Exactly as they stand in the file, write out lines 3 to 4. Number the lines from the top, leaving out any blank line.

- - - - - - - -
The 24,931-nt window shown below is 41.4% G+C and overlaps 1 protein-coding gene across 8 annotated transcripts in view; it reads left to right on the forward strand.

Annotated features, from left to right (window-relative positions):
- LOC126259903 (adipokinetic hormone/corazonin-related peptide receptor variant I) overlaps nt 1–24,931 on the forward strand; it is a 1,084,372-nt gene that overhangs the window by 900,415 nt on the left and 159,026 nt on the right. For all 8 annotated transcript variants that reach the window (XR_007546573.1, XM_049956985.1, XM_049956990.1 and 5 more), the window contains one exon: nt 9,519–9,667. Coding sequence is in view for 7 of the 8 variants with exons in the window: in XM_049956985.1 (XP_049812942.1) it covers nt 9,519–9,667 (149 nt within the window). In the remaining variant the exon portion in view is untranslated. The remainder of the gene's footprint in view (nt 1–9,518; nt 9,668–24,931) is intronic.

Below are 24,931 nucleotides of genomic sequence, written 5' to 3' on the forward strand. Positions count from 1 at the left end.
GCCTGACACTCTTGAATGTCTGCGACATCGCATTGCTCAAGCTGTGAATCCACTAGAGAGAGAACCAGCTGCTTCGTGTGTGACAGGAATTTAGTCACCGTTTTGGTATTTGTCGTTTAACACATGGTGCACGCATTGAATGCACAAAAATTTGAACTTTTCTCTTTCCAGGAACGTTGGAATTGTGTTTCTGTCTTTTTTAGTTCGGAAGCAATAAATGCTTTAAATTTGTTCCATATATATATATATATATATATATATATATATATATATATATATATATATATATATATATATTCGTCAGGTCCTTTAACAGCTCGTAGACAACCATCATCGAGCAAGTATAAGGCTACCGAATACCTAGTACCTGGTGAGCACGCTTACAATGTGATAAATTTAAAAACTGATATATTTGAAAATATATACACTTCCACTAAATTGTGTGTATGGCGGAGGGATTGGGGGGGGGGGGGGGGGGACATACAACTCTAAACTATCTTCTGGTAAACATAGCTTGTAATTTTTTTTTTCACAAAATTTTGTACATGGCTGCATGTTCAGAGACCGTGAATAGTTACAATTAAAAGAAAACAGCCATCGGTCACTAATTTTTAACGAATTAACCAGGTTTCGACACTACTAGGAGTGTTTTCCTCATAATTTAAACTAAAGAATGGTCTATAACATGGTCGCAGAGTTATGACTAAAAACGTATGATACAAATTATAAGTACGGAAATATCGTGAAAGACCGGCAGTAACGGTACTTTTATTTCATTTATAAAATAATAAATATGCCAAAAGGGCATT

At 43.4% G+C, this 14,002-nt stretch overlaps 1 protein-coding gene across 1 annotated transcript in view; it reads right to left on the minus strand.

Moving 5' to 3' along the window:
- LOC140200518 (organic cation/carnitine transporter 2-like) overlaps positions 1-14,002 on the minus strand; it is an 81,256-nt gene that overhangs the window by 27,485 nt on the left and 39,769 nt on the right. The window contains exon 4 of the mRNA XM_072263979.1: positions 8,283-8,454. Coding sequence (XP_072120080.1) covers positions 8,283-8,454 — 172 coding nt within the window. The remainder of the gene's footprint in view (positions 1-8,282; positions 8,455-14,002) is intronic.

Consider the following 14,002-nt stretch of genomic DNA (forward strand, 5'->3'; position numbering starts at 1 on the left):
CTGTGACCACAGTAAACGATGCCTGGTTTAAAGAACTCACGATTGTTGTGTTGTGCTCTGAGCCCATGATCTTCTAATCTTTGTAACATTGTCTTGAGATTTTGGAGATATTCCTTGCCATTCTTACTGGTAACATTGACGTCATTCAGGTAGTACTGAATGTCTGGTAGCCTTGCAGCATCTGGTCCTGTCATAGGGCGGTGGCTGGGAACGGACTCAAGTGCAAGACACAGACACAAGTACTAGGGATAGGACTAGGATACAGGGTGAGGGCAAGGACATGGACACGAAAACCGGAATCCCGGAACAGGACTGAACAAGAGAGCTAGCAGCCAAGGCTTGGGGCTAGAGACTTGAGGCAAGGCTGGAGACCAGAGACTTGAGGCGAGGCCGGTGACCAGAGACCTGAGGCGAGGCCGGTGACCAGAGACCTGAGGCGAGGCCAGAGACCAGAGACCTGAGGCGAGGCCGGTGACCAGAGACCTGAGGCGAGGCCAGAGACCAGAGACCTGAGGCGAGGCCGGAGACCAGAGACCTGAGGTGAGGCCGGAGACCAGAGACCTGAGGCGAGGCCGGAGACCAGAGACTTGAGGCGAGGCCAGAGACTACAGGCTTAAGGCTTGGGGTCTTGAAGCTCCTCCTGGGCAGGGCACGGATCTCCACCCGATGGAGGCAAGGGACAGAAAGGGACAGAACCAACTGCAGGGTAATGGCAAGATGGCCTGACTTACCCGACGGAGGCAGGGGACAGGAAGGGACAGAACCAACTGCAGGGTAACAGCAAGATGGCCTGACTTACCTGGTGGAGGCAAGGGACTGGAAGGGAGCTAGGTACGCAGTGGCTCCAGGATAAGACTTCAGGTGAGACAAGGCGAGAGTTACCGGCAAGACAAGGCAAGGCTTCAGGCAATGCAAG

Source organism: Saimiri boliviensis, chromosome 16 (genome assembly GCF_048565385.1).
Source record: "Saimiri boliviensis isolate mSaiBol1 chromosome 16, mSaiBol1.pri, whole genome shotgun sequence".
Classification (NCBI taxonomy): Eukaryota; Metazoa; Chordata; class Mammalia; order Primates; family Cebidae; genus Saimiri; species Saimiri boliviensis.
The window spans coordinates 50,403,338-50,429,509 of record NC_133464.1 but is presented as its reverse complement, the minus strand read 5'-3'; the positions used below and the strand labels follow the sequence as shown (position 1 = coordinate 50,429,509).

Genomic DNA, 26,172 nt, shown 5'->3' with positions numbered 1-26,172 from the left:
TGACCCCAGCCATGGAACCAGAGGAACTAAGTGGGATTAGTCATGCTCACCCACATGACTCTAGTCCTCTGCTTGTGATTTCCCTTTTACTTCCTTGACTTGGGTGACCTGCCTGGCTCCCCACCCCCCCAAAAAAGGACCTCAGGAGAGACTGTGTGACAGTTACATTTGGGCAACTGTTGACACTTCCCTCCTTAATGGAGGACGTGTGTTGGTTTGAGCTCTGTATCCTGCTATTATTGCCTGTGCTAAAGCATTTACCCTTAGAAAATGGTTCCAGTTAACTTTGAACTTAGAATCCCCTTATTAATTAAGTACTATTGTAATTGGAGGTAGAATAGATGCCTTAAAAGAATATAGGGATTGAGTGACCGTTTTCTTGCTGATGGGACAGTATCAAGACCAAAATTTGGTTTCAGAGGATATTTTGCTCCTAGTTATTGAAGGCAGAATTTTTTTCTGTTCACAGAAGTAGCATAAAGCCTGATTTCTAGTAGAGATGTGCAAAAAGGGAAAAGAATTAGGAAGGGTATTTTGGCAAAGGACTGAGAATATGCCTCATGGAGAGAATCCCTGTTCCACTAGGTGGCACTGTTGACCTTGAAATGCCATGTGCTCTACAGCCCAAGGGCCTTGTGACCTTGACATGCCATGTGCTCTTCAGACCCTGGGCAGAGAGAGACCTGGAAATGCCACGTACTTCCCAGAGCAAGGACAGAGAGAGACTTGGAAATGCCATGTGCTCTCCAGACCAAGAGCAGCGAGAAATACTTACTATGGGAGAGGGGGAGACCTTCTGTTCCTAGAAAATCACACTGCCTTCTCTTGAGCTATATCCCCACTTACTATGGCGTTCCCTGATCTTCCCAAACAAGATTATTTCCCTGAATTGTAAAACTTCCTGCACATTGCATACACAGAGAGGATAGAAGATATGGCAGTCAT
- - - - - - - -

- LOC126259903 (adipokinetic hormone/corazonin-related peptide receptor variant I) overlaps nt 1–24,931 on the forward strand; it is a 1,084,372-nt gene that overhangs the window by 900,415 nt on the left and 159,026 nt on the right. For all 8 annotated transcript variants that reach the window (XR_007546573.1, XM_049956985.1, XM_049956990.1 and 5 more), the window contains one exon: nt 9,519–9,667. Coding sequence is in view for 7 of the 8 variants with exons in the window: in XM_049956985.1 (XP_049812942.1) it covers nt 9,519–9,667 (149 nt within the window). In the remaining variant the exon portion in view is untranslated. The remainder of the gene's footprint in view (nt 1–9,518; nt 9,668–24,931) is intronic.

Below are 24,931 nucleotides of genomic sequence, written 5' to 3' on the forward strand. Positions count from 1 at the left end.